Our original ASCII text preference files had to be placed in a specific order.This is no longer the case. Properties can be in any order as long as each keyremains with its corresponding value. This has allowed for centralization ofproperty lists. The latest SeaSonde Suites put most of the lists in the RadialConfigor CombineConfig folders for ease of modification. While some properties arestill using text lists, further updates will eventually make all preferencesinto property lists.

3) Developer tools available
SeaSonde developers can use built-in tools available on any computer runningOS X. Links for PERL developers wanting to utilize property lists are listedat the end of the article. You can also use the 'defaults' command to modifyindividual property values in a property list without editing the file directly.This prevents corruption of the data format. More information on this commandcan be obtained by executing a 'man defaults' command in a terminal bash shellwindow.

4) Finally, property lists can be modified on the fly. This allows for SeaSonde applications to implement any new settings on the next data iteration without having to restart the application.
Here is an example of the SeaSonde Acquisition plist seen when opened with atext tool:

Unless one is familiar with XML code, reading a property list can be difficultto understand and time consuming to read using a text editor. In order to makethings easier, we recommend the third party program, Pref Setter. Pref Setterreadsthe plist XML code and displays them in an easy to read and edit format:

We strongly recommend that you read the format guides in the “Documents” folderinstalled on SeaSonde Radial and Central site computers and request that youdiscuss alternative settings with CODAR Support personnel before making changesto these lists.
Links for those interested in managing property lists using PERL:

Part 1:

Part 2:
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Tech's Corner
It’s About Time

- By Bruce Nyden
CODAR Ocean Sensors

This article addresses several important issues relating to time zone selection,computer clock adjustments and re-processing of data collected with differingtime zones. It was inspired in part by recent questions involving the constructionof larger networks using SeaSondes with differing time zones.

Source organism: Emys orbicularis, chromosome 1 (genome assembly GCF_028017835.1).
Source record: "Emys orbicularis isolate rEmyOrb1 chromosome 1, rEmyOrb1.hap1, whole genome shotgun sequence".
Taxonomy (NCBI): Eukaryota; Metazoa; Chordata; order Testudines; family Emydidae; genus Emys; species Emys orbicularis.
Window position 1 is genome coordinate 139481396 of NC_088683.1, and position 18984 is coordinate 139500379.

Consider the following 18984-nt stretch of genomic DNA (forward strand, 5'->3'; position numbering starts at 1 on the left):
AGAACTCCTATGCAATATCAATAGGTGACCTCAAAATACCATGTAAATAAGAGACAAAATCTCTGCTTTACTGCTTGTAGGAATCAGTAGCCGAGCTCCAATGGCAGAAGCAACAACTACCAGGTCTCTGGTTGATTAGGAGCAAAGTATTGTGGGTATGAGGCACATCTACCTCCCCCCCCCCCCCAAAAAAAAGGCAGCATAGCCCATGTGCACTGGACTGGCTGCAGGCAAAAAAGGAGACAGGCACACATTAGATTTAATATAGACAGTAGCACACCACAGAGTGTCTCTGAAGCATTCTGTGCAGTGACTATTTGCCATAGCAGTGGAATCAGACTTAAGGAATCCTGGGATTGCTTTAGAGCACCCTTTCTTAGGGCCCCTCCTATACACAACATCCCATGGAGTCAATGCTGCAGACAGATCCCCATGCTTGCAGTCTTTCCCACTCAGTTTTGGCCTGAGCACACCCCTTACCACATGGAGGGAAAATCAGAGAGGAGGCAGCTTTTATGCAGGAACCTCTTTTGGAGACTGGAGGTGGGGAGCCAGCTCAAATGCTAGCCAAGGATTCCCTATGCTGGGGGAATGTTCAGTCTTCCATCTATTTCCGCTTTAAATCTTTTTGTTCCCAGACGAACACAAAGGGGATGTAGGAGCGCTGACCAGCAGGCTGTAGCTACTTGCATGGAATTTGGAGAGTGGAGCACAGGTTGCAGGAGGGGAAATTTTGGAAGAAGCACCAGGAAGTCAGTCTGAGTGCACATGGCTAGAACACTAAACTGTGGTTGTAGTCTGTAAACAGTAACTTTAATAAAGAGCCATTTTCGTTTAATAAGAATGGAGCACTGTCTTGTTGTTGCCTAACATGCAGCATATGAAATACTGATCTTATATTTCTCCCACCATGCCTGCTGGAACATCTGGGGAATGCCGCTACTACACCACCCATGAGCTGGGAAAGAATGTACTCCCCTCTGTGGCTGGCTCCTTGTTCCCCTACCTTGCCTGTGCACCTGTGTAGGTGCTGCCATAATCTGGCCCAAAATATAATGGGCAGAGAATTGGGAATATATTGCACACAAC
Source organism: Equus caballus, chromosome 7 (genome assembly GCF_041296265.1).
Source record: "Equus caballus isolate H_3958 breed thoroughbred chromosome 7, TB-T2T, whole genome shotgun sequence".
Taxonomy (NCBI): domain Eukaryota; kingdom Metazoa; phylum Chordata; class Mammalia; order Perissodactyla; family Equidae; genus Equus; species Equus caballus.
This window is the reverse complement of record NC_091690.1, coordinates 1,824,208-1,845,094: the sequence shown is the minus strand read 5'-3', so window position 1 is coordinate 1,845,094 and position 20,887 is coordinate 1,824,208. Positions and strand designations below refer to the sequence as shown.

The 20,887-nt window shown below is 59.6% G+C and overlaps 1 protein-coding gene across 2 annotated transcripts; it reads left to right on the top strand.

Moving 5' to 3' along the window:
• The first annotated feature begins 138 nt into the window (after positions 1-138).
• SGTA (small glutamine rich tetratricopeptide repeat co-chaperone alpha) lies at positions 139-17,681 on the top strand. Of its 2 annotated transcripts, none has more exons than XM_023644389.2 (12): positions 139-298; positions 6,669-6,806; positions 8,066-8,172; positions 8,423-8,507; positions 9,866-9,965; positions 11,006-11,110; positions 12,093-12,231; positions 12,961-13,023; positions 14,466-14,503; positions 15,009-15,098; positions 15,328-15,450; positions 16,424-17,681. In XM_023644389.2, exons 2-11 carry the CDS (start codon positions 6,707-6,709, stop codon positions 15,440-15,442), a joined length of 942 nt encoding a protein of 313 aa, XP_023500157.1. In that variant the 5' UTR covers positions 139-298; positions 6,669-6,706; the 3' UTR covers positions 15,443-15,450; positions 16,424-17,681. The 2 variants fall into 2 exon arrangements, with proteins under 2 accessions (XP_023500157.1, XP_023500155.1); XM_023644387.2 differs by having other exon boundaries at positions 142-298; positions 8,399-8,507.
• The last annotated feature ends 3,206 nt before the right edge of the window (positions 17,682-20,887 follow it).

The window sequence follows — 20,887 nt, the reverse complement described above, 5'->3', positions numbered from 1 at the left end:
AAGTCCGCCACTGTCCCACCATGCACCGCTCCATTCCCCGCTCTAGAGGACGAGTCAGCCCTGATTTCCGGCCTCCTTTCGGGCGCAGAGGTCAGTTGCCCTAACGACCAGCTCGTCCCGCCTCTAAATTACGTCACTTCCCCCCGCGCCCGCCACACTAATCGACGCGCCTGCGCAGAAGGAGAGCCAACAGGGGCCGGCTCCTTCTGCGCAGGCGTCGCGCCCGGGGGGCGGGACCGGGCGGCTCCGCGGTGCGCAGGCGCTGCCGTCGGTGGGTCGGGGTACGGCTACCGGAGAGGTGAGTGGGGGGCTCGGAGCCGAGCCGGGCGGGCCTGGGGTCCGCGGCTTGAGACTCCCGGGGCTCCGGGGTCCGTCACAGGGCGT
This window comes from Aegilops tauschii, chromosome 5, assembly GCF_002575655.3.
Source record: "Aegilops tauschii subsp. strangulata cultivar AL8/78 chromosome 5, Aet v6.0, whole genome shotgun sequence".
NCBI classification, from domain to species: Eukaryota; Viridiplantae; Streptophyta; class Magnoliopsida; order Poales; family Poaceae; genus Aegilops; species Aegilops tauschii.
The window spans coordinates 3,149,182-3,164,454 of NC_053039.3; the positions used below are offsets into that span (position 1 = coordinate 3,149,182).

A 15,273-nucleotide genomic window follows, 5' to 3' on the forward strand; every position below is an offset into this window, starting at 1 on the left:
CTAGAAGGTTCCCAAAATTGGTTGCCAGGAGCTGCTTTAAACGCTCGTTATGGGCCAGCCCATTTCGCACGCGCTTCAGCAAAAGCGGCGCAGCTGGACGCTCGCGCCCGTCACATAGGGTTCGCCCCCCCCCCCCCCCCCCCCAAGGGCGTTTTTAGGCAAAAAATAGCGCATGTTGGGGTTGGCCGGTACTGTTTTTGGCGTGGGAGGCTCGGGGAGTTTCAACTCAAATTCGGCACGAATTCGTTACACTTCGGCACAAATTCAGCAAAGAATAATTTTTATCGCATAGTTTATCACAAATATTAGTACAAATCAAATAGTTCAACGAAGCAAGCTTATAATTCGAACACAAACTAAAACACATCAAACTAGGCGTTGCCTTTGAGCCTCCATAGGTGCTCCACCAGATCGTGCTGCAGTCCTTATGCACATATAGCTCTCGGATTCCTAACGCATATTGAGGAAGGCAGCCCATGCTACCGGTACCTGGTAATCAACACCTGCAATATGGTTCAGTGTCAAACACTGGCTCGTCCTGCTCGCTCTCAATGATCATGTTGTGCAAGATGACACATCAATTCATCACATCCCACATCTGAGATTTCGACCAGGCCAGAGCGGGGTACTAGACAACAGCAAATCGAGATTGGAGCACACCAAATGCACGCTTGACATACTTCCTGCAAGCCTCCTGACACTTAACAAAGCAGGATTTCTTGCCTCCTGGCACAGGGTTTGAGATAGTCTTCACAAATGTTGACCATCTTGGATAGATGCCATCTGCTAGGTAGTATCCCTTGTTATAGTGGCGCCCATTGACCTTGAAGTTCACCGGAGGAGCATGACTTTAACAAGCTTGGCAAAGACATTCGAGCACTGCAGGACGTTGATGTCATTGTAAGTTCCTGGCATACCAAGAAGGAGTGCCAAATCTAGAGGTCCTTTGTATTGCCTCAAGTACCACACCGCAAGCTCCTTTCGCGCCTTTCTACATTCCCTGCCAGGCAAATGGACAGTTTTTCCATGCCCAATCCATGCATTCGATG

Advancements in HF radar technology over the last few decades have provided themeans to measure ocean surface currents on very large spatial and temporal scalesin near real-time. What initially started as a few isolated SeaSonde sites hasrapidly expanded in recent years. Networks have merged together to create a “bigpicture” view of coastal currents on near-continental scales. Nowhere isthis more evident then national network being developed for the continental U.S.

A Common Language for Time and Space

In order to construct a real-time surface current map at continental scales allof the contributing HF radar sites must share common temporal and spatial datums.The spatial datum used by SeaSonde software for all output data is the WGS 84spheroid. From the spatial aspect all SeaSonde users already have a common datumfor standardized mapping of current vectors. The temporal datum used for SeaSondeprocessing is user selectable. The choice of time zone (i.e. temporal datum)has created a few obstacles when agencies and academic institutions have attemptedtomerge their networks. A common time zone must first be agreed upon.

Merging SeaSonde networks facilitated the need for standardized temporal andspatial datums
Time Zones and Time Offsets

You’ve probably noted that new computers shipped from CODAR are configuredwith Reykjavik, Iceland as the time reference. Why Iceland and not Greenwich,England? There are three good reasons for this 1) Iceland is in the UTC (i.e.0 hrs offset, 2) Iceland does not observe “Summer Time” (the Englishequivalent of Daylight Savings Time) and 3) the Reykjavik zone is selectablein the Date/Time control panel map. The problem with “Summer Time” and “DaylightSavings Time” adjustments is that time is lost in Spring as clocks areset forward and time is duplicated in the Fall when clocks are set back. Anytime zone that changes its offset with respect to UTC is not a good choice tobegin with.

Reykjavik, Iceland is in the GMT zone and has no Daylight Savings Time

The time zone (temporal datum) of choice for large HF radar networks is UTC, Coordinated Universal Time. UTC is also the default used by GPS receivers and this makes it very easy to incorporate ancillary data into custom real-time displays. UTC and GMT (Greenwich Mean Time) are often used interchangeably. There are subtle technical differences but for our purposes we consider them the same.

For more information please contact:

Tech Note:
If you are using OS X 10.3 or higher there is a way to have data produced in the local time zone without the effects of daylight savings by manually setting the zone using the Mac’s built-in list and the Unix Terminal window (not all zones are shown on the map interface):